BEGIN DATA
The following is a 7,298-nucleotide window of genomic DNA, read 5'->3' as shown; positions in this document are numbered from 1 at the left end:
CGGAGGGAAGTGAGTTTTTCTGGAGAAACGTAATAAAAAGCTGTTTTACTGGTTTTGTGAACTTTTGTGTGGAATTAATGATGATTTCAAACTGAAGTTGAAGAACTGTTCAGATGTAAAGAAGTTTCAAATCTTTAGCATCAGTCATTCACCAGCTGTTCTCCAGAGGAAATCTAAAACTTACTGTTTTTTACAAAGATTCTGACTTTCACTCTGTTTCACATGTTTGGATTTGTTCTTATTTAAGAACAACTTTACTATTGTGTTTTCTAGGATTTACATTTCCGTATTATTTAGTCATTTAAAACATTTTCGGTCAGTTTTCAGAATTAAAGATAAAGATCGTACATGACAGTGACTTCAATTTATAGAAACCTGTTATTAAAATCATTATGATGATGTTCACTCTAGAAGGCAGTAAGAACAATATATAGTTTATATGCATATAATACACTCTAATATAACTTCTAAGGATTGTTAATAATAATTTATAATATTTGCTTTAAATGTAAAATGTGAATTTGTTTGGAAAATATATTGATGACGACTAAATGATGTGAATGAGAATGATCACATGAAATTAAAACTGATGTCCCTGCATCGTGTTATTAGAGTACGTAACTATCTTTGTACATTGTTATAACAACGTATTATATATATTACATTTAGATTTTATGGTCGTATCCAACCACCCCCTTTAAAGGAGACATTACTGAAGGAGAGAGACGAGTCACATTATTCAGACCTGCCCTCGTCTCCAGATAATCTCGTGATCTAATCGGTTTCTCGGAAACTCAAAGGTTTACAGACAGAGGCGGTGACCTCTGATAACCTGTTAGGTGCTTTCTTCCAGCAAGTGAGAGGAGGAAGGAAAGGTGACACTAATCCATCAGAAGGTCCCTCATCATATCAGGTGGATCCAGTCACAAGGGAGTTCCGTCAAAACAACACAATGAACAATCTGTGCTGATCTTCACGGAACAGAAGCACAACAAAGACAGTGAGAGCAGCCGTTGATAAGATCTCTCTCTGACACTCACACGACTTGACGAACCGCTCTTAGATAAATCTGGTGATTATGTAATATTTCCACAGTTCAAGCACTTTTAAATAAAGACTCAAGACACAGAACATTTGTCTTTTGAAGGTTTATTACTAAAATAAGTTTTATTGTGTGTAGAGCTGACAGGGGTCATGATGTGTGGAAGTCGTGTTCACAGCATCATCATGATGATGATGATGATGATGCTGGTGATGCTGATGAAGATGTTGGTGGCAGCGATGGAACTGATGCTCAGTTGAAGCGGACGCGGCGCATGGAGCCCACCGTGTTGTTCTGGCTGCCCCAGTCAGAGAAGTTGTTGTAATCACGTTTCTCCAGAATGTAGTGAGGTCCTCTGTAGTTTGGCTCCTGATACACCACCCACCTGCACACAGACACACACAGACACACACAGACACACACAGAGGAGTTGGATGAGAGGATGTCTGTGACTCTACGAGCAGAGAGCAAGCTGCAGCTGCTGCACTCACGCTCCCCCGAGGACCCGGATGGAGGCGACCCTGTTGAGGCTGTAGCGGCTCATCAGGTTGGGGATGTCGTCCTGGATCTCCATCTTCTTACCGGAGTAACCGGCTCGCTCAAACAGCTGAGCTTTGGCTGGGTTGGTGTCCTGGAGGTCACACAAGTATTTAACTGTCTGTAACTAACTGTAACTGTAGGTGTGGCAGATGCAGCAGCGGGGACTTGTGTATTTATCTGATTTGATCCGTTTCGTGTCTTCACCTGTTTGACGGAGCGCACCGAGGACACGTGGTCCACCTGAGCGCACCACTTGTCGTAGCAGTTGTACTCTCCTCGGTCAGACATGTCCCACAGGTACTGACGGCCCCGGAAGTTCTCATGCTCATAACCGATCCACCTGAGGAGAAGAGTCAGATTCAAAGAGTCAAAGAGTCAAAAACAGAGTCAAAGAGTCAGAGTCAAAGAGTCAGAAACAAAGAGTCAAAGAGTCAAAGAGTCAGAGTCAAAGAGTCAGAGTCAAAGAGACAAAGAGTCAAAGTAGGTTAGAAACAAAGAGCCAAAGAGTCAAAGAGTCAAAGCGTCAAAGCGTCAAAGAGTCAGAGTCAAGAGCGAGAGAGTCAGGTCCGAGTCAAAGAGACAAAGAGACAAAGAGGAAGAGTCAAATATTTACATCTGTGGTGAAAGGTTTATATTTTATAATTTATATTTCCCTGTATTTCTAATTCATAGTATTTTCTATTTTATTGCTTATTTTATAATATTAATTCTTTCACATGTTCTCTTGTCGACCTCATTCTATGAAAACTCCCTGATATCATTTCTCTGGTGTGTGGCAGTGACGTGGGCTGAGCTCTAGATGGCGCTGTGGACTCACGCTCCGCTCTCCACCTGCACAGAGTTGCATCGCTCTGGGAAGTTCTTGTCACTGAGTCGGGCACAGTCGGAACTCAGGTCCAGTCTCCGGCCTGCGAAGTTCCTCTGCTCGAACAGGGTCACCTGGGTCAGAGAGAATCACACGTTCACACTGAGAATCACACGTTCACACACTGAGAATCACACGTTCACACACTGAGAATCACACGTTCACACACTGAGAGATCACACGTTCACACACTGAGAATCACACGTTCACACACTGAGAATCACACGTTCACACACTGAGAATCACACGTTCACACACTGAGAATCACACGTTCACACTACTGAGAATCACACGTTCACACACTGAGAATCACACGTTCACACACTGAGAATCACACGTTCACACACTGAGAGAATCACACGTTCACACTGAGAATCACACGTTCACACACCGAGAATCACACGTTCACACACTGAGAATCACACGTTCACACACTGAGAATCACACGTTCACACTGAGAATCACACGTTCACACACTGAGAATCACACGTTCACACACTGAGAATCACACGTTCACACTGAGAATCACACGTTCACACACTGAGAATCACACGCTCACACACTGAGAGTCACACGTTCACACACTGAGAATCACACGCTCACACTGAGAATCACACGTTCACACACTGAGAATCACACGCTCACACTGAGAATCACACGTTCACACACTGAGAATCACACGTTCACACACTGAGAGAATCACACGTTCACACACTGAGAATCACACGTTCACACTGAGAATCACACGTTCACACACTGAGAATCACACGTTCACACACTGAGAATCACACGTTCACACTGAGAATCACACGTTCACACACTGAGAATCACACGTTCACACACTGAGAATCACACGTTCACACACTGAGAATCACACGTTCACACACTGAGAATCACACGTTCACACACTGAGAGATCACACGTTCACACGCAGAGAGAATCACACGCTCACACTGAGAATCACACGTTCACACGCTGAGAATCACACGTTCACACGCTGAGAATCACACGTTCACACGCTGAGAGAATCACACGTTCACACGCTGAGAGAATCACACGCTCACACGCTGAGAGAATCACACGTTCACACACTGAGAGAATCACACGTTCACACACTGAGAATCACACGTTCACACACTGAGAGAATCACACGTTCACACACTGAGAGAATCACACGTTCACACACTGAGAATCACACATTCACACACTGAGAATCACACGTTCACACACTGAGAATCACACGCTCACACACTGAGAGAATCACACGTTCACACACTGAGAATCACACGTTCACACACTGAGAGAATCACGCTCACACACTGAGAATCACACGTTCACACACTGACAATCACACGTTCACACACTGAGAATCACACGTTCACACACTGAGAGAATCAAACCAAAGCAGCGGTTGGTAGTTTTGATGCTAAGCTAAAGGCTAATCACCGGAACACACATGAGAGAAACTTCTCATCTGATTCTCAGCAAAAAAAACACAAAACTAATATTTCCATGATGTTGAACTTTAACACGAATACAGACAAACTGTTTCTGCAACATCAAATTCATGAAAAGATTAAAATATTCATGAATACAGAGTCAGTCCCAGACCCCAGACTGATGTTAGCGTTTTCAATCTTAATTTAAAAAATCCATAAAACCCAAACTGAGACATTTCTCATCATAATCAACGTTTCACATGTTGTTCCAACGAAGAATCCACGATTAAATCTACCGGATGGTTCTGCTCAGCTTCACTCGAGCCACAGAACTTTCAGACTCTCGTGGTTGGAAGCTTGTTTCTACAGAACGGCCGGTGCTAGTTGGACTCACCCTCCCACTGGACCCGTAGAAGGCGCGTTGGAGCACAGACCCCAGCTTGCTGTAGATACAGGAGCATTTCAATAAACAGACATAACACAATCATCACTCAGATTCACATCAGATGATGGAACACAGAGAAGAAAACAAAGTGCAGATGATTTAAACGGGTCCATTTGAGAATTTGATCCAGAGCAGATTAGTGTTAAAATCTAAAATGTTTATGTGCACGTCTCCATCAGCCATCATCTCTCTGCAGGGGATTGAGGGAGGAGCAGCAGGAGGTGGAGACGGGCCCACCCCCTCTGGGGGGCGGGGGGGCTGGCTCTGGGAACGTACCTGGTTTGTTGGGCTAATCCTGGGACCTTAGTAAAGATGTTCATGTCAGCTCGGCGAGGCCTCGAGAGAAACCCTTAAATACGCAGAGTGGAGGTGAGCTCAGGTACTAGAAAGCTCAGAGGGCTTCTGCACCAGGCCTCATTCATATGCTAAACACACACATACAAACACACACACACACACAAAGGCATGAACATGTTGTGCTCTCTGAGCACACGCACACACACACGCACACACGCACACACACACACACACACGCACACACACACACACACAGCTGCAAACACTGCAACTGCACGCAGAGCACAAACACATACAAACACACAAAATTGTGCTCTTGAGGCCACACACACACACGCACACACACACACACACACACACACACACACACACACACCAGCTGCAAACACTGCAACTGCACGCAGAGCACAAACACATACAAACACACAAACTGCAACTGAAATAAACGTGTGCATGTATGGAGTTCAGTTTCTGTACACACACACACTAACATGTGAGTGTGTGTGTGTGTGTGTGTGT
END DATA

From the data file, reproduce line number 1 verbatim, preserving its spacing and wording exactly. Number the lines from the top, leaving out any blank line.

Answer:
The following is a 7,298-nucleotide window of genomic DNA, read 5'->3' as shown; positions in this document are numbered from 1 at the left end: